The latest great American culture war skirmish, in a 2021 full of them, involved “Montero (Call Me By Your Name),” the new video from “Old Town Road” performer Lil Nas X.
The video, directed by Tanu Muiño and Lil Nas X himself, features the performer in a Garden of Eden-like setting, and the video repeatedly features biblical references. This includes one part in which Lil Nas X gives a lap dance to Satan.
It’s a provocative video, to say the least, and it’s one that’s certainly gotten people talking. Lil Nas X came out as gay shortly after the release of “Old Town Road,” and he’s spoken eloquently about how difficult it was for him to come to terms with his sexuality, after being raised in a religious household. The 21-year-old even published a letter to his 14-year-old self.
The song, meanwhile, debuted at #1 on the Billboard charts and spawned a whole other controversial news cycle about the supposed “Satan shoes,” which led to Nike suing the company for making unauthorized Nike knockoffs.
But at the same time, it drew widespread condemnation from the cultural right, including such elected officials as South Dakota Governor Kristi Noem. And Lil Nas X didn’t give an inch, responding fearlessly to powerful senators and governors:
And of course, many of the same people currently blowing their gaskets about “cancel culture” are getting the vapors about a music video.
Madonna Did it First
What’s especially notable about the “Montero” scandal is that this very song and dance — an artist makes a “controversial” music video, usually involving some combination of sexuality and religious imagery, and then conservative politicians lose their damn minds — has repeated itself many, many times before. Probably two or three dozen times, in fact, since the debut of MTV 40 years ago. Madonna herself did this very thing, multiple times!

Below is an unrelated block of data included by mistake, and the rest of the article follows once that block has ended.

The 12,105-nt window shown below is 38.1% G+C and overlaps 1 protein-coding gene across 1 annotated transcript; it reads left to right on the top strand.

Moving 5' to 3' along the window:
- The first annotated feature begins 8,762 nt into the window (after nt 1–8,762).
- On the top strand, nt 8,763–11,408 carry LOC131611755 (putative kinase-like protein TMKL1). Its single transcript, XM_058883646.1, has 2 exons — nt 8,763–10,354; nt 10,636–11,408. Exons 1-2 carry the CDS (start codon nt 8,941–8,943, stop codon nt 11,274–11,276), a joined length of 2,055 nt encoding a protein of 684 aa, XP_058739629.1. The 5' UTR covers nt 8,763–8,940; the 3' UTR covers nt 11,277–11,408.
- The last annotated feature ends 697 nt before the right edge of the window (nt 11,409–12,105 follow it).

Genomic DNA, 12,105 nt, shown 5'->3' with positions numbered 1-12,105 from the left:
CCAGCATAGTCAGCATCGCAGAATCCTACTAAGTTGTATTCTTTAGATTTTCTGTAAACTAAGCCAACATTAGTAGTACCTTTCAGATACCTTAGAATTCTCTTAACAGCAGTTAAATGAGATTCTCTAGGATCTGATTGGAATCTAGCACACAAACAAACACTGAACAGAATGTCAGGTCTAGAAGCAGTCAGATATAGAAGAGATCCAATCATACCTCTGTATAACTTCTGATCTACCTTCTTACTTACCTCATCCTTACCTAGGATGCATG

Have we all forgotten Madonna’s “Like a Prayer” video, 32 years ago?
The “Like a Prayer” video, which debuted in prime time on network TV in March of 1989 as part of a tie-in with Pepsi, touched a series of third rails: Madonna enters a church, sees a Black statue of Jesus, which begins to cry. After Madonna kisses the statue’s feet, he comes to life, kisses her on the cheek, and leaves the church, at which point Madonna touches a knife and gives herself the Stigmata.
Then the video shifts to a woman being assaulted by a gang of men, at which point she’s rescued by a Black man, — played by the same actor who played Jesus — who’s subsequently detained by police. Then, we see Madonna dancing in front of burning crosses. In the end, after she sings in front of a gospel chorus, the Jesus actor kisses Madonna on the lips.
After the video, the American Family Association pushed successfully for Pepsi to drop its deal with Madonna. Even the Vatican pushed for a boycott of Madonna’s subsequent Blond Ambition tour when it reached Italy.
After the video, the American Family Association pushed successfully for Pepsi to drop its deal with Madonna
And similar things have happened over and over. Sometimes it’s an awards show performance, sometimes a video, and when Satan makes an appearance, it’s always an exaggerated provocation; none of these people, needless to say, actually worship the devil.
We did this with the Satanic Panic, and with Tipper Gore and the PMRC, that Miley Cyrus/Robin Thicke awards show performance, and numerous events involving Britney Spears. It’s not a new type of controversy.
But what is new is the introduction of gay male sexuality into this particular paradigm. It’s a refreshing one, and a shrewd one, but a performer who knows what he’s doing and isn’t afraid to go toe-to-toe with some serious bad-faith actors who are American elected officials.